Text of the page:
The trial Court in its ruling held that the suit of the Appellants was statute barred by virtue of Section 2 (a) of the Public Officers Protection Act. On appeal by the Appellants to the lower Court, their case was equally dismissed, hence the appeal to this Honourable Court. The Appellants therefore, for the determination of this appeal, formulated these issues:
- Whether the Court of Appeal
was right to hold that the claim of the Appellants founded on contract of employment was statute barred by virtue of Section 2 (a) of the Public Officers Protection Act, and when that called (sic) failed to consider all issues submitted for adjudication.
- Whether the Court of Appeal was right to hold that the jurisdiction of the trial Federal High Court was ousted by virtue of the provisions of Decree No. 17 of 1984.
I shall consider this appeal on a combined issue formulated thus:
ISSUE FOR DETERMINATION:
Whether the action of the Appellants was caught by Section 2 (a) of the Public Officers Protection Act and whether the lower Court was not wrong to raise the issue of the jurisdiction of the trial Federal High Court suo motu.
It was the submission of the learned Counsel to the Appellants that the action of the Appellants is not barred by Section 2 (a) of the Public Officers Protection Act, as wrongly held by the two Courts below. His submission is that for the public officer to enjoy this protection, the acts complained of must be in execution of the law, public duty or authority and not in breach of the law. Thus, the
disciplinary action carried out against the Appellants was done by persons not authorized to do so since Sections 15 and 16 vested the power to remove from office any academic, professional or administrative staff, in the 4th Respondent only. That the assumption of this duty by the 5th Respondent was contrary to Sections 15 & 16 of the Decree. His contention is that the removal of the Appellants was not done by the person empowered to do so.
Furthermore, he submitted that since the complaint of the Appellants was on breaches of their contracts of employment, Section 2 (a) of the Public Officers Protection Act does not apply to it. He relied variously on AMAO V. CIVIL SERVICE COMMISSION & ORS (1992) 7 NWLR (PT.252) AT 228-229, SALAKO V. L.E.D.B. 20 NLR 169, JUDICIAL SERVICE COMMISSION V. ALAKA (1982) 8-10 CA 42, ALAPIKI V. GOVERNOR OF RIVERS STATE (1991) 8 NWLR (PT.211) AT 575, OSUN STATE GOVERNMENT V. DALAMI (NIG) LTD (2007) NWLR (PT. 1038) AT 83-84, FEDERAL GOVERNMENT OF NIGERIA V. ZEBRA ENERGY LTD (2003) FWLR (PT. 142) AT 176.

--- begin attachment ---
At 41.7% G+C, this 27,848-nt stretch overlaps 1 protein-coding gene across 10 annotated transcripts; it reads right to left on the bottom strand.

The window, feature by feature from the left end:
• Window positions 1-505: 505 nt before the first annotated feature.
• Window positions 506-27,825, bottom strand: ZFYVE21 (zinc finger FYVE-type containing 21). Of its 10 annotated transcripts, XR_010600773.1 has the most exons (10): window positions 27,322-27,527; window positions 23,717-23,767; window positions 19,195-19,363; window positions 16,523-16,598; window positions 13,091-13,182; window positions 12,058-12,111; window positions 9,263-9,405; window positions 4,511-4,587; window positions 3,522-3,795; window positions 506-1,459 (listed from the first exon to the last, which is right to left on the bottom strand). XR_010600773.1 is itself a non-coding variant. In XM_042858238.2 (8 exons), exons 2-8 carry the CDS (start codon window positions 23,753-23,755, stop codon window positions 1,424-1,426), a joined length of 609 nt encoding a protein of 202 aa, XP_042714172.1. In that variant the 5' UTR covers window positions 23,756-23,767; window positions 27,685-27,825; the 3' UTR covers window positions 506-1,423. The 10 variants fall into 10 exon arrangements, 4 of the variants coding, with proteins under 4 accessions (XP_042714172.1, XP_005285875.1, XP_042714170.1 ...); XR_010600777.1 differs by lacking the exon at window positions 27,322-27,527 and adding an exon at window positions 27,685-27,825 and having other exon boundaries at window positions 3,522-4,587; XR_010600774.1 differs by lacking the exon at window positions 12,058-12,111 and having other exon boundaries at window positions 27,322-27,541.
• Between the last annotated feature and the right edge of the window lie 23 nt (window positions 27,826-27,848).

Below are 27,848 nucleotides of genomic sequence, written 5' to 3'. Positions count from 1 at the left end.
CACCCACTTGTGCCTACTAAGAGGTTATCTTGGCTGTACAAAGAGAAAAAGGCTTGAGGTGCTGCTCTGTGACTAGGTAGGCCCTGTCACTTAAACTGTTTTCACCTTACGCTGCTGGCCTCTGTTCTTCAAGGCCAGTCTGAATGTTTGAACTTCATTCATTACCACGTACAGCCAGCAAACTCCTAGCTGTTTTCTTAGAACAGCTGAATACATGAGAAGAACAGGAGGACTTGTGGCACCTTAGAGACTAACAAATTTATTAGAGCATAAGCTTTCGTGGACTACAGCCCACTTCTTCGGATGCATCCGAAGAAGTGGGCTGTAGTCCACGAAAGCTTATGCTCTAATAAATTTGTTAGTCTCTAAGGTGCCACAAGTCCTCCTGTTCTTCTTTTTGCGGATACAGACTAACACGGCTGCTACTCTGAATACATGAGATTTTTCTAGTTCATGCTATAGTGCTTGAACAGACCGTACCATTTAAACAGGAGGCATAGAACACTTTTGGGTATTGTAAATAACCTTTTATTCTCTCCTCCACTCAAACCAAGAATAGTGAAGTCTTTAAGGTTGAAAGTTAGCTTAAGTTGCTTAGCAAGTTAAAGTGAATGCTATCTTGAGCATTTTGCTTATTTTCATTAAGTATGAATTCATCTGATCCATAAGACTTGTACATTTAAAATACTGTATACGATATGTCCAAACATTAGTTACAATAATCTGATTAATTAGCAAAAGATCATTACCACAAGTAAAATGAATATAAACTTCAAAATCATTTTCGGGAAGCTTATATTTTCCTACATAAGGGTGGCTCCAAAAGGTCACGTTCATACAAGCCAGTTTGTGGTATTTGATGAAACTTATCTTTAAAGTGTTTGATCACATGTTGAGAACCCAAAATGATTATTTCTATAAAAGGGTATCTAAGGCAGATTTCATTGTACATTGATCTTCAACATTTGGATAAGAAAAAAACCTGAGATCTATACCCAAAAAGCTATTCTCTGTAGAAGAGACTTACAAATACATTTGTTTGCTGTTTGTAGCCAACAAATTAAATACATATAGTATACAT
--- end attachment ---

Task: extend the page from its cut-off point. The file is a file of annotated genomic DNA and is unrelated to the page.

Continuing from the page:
It was settled on the second issue that the decision of the lower Court suo motu that the trial Court lacked the
jurisdiction to entertain the suit was a grave error. He argued also that the jurisdiction of the trial Federal High Court was not ousted by Section 3(3) of the Public Officers (Special Provisions) Act, CAP 381 LFN 1990, since by virtue of Section 230 of the 1979 Constitution, as amended by Decree 107 of 1993 together with Section 5(2) of Decree No.21 of 1990, the trial Federal High Court had the jurisdiction to hear the claims of the Appellants. He therefore urged this Court to invoke its power under Section 22 of the Supreme Court Act to consider this issue and resolve same in favour of the Appellants.
The 1st-4th Respondents in their joint response with the 5th Respondent on the other hand, submitted in argument that the Appellants’ suit was barred by virtue of Section 2 (a) of the Public Officers Protection Act in that their cause of action was for termination of their appointments and the splitting of the Physical Facilities Department by the 1st Respondent. Thus, that the Respondents being all public officers are entitled to the protection of Section 2 (a) of the Public Officers Protection Act. Reliance was made on LADOKE AKINTOLA UNIVERSITY OF TECHNOLOGY V. Z.O. OGUNWOBI (2006) 4 NWLR
(PT.569) AT 589, DR. MATHIAS OKO OFFOBOCHE V. OGOJA LOCAL GOVERNMENT (2001) 9 LRCN AT 2792.
It was submitted that since the Appellants have conceded that all the Respondents are public officers, the action of the Appellants ought to have been instituted within 3 months of the accrual of the cause of action. However, in the present case, the cause of action arose from 1995-1999 but the action was commenced about the 17/7/2000, well beyond the period of 3 months as stipulated by the Act.